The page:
In the fourth interview session, conducted on June 10, 1994, Maxey continues to discuss raising her children. She also talks about her relationship with her neighbors. She discusses her involvement with La Femme, which taught traditional etiquette to young girls, and talks about her involvement in her church, including its choir and working to promote black history to its congregation. She talks about racism she experienced in Portland, and how conditions for black people in Oregon have changed since the 1940s. She then briefly discusses Charles Britton Maxey's involvement with the Republican Party; shares her opinion on busing; and describes issues she had with some of her children's teachers. She also shares her memories of the civil rights movement.

In the fifth and final interview session, conducted on June 30, 1994, Maxey continues sharing her memories of the civil rights movement, and talks about how conditions for black people have changed in Oregon. She talks about black-owned businesses in North Portland, changes in the neighborhood, and changes in Portland's black community. She also briefly shares her political opinions. She speaks at length about her children, their careers, and their families. She closes the interview by talking about her grandchildren and her hopes for the future.

Maxey, Johnnie O. (Johnnie Obina), 1919-

Oral history interview with Donald W. McInnis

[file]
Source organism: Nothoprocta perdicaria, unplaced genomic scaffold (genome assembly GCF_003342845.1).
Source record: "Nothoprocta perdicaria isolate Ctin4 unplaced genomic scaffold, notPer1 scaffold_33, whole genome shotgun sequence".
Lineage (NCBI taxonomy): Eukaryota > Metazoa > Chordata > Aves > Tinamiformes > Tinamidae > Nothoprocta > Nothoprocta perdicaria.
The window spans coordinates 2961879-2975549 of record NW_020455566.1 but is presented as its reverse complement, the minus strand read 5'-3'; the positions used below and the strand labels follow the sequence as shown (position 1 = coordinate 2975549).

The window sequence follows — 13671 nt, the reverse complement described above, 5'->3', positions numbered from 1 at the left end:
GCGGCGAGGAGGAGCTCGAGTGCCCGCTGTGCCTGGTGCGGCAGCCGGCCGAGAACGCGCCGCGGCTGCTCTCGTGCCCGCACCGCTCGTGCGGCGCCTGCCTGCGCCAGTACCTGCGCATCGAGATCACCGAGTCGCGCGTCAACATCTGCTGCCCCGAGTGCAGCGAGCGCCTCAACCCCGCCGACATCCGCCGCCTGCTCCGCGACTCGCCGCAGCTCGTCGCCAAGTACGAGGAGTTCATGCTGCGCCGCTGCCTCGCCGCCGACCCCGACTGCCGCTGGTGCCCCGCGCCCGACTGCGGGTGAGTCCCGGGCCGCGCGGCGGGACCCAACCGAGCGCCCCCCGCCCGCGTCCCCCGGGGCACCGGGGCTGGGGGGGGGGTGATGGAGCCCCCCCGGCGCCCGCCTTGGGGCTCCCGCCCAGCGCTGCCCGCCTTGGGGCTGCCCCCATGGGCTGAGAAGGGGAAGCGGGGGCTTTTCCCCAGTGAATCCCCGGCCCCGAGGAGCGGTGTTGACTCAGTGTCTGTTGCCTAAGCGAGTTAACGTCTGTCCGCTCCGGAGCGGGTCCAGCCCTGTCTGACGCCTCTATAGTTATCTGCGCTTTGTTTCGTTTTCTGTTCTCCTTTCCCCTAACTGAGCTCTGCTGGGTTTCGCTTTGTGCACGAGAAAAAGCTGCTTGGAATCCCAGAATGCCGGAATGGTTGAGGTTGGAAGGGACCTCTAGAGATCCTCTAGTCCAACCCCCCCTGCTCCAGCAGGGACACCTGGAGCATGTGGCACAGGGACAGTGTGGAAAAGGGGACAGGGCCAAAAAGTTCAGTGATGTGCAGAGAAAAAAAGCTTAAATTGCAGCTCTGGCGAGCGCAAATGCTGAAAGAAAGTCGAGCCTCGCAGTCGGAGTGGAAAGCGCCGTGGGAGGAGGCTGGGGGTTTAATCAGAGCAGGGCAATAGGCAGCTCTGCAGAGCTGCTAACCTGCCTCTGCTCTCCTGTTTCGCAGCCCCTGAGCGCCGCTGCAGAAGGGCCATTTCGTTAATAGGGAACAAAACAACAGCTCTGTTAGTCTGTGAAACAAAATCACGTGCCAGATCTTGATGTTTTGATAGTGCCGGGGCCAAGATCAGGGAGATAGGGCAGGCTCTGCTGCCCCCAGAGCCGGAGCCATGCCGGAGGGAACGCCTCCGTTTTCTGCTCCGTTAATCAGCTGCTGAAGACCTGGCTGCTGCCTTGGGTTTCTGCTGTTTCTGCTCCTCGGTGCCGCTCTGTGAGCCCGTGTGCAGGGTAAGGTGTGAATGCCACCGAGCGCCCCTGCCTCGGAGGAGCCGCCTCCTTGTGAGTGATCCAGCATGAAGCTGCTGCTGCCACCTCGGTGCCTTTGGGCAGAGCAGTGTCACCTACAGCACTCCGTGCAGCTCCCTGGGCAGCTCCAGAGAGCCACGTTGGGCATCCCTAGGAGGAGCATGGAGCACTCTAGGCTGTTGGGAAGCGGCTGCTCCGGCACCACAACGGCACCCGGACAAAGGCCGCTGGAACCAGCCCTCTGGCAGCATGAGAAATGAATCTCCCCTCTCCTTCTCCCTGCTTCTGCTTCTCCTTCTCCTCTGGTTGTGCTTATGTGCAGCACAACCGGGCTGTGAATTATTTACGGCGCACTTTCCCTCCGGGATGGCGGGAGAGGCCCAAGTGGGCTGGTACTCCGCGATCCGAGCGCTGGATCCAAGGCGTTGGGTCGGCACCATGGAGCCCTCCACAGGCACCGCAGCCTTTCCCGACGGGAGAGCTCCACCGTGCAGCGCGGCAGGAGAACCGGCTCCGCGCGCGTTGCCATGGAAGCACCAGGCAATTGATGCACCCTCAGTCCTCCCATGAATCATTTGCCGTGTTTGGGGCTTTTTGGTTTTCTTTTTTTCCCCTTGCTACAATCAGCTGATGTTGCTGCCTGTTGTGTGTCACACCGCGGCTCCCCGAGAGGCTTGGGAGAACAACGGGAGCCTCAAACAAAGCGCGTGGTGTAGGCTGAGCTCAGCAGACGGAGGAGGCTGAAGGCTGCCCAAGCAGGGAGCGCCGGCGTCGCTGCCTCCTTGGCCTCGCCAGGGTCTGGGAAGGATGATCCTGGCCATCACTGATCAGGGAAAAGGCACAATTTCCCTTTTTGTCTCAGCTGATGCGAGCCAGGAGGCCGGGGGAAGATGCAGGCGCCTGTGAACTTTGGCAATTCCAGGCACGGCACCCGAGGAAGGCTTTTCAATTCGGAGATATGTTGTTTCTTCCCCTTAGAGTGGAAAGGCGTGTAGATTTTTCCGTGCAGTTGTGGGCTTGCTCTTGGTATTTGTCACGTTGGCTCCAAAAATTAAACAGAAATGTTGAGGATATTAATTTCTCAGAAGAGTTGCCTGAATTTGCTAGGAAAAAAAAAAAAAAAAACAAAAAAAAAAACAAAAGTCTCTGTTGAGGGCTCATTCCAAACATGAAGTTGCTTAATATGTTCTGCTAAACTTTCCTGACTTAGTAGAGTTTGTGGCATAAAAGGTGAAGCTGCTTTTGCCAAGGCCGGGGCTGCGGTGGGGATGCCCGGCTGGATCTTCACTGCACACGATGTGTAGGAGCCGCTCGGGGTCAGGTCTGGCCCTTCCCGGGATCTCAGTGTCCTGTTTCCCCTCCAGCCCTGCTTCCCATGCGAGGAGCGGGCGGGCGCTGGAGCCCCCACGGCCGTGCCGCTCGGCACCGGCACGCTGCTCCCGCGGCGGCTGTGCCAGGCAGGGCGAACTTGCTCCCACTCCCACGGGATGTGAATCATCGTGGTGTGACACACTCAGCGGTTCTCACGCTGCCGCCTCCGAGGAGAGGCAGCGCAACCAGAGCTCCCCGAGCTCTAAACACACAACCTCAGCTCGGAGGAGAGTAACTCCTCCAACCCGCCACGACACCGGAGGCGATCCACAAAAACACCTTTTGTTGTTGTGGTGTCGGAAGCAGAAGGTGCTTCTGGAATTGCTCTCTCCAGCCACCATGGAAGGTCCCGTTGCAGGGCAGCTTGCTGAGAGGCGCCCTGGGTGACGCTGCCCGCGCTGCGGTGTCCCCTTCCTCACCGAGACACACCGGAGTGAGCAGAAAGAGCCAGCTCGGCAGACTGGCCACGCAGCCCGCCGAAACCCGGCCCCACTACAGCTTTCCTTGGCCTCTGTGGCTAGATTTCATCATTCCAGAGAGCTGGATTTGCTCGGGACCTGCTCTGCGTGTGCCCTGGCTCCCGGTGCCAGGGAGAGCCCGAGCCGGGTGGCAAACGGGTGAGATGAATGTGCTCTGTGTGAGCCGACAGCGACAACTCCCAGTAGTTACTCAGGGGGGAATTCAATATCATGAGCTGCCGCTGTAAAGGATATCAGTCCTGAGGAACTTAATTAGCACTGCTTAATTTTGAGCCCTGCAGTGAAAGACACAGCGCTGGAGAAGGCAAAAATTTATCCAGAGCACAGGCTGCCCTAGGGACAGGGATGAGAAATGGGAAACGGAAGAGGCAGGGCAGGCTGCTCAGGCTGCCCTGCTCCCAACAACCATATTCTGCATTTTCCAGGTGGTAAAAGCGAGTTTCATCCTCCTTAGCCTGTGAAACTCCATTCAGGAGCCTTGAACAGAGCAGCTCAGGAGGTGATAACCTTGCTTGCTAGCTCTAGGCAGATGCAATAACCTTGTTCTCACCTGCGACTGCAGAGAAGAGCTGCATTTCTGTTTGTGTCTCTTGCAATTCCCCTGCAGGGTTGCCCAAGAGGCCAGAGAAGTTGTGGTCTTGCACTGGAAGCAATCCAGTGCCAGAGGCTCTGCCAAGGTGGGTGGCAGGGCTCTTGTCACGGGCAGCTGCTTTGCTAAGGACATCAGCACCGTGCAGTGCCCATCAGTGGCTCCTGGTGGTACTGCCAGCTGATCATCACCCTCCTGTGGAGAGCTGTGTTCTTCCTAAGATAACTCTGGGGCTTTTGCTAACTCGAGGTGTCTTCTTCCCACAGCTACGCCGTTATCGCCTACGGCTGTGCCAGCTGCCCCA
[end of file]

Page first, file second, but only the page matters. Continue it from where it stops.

• SR 1087
  • Collection
  • 1992-08-25 - 1992-11-10

This oral history interview with Donald W. McInnis was conducted by Mary Gorsline from August 25 to November 10, 1992. The interview was conducted in two sessions.

In the first interview session, conducted on August 25, 1992, McInnis speaks at length about his family background and how they came to settle near Reedville, Oregon, including his parents' overland journey to the Pacific Northwest. He speaks in detail about driving oxen-drawn wagons. He talks about his early life on a homestead near Reedville, including the store his father ran, meeting his future wife, Julia Flint, and working at a feed mill. He describes the communities of Hazeldale and Reedville, including a story of a man who abused his horses; Chinese members of the community; and a lost cemetery. He also talks about the social life in those communities; Julia Flint's family background; and the wildlife in the Reedville area.